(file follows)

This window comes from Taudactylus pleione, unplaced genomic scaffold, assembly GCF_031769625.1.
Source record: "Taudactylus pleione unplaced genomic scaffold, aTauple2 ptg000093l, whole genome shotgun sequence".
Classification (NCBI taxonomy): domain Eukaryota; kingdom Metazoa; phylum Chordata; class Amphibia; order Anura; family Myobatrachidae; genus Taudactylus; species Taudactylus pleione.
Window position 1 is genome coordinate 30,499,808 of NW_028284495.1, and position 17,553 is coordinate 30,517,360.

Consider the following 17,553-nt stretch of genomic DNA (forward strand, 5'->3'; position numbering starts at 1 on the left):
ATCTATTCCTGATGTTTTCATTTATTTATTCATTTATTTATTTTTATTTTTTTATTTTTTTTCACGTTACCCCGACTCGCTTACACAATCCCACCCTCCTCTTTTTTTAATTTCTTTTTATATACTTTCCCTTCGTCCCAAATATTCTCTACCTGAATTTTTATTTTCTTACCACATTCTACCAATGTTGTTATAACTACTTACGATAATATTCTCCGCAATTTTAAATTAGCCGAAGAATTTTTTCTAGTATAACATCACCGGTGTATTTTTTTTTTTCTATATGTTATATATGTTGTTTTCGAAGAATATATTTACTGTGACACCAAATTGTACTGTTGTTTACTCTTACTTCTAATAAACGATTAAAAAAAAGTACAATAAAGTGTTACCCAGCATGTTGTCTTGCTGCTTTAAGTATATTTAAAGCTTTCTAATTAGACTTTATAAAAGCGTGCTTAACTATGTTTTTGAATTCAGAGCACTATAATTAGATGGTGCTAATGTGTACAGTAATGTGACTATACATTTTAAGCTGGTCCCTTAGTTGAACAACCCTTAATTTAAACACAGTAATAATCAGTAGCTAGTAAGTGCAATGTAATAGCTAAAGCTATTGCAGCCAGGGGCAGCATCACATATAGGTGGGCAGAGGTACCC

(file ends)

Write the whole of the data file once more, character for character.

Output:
This window comes from Taudactylus pleione, unplaced genomic scaffold, assembly GCF_031769625.1.
Source record: "Taudactylus pleione unplaced genomic scaffold, aTauple2 ptg000093l, whole genome shotgun sequence".
Classification (NCBI taxonomy): domain Eukaryota; kingdom Metazoa; phylum Chordata; class Amphibia; order Anura; family Myobatrachidae; genus Taudactylus; species Taudactylus pleione.
Window position 1 is genome coordinate 30,499,808 of NW_028284495.1, and position 17,553 is coordinate 30,517,360.

Consider the following 17,553-nt stretch of genomic DNA (forward strand, 5'->3'; position numbering starts at 1 on the left):
ATCTATTCCTGATGTTTTCATTTATTTATTCATTTATTTATTTTTATTTTTTTATTTTTTTTCACGTTACCCCGACTCGCTTACACAATCCCACCCTCCTCTTTTTTTAATTTCTTTTTATATACTTTCCCTTCGTCCCAAATATTCTCTACCTGAATTTTTATTTTCTTACCACATTCTACCAATGTTGTTATAACTACTTACGATAATATTCTCCGCAATTTTAAATTAGCCGAAGAATTTTTTCTAGTATAACATCACCGGTGTATTTTTTTTTTTCTATATGTTATATATGTTGTTTTCGAAGAATATATTTACTGTGACACCAAATTGTACTGTTGTTTACTCTTACTTCTAATAAACGATTAAAAAAAAGTACAATAAAGTGTTACCCAGCATGTTGTCTTGCTGCTTTAAGTATATTTAAAGCTTTCTAATTAGACTTTATAAAAGCGTGCTTAACTATGTTTTTGAATTCAGAGCACTATAATTAGATGGTGCTAATGTGTACAGTAATGTGACTATACATTTTAAGCTGGTCCCTTAGTTGAACAACCCTTAATTTAAACACAGTAATAATCAGTAGCTAGTAAGTGCAATGTAATAGCTAAAGCTATTGCAGCCAGGGGCAGCATCACATATAGGTGGGCAGAGGTACCC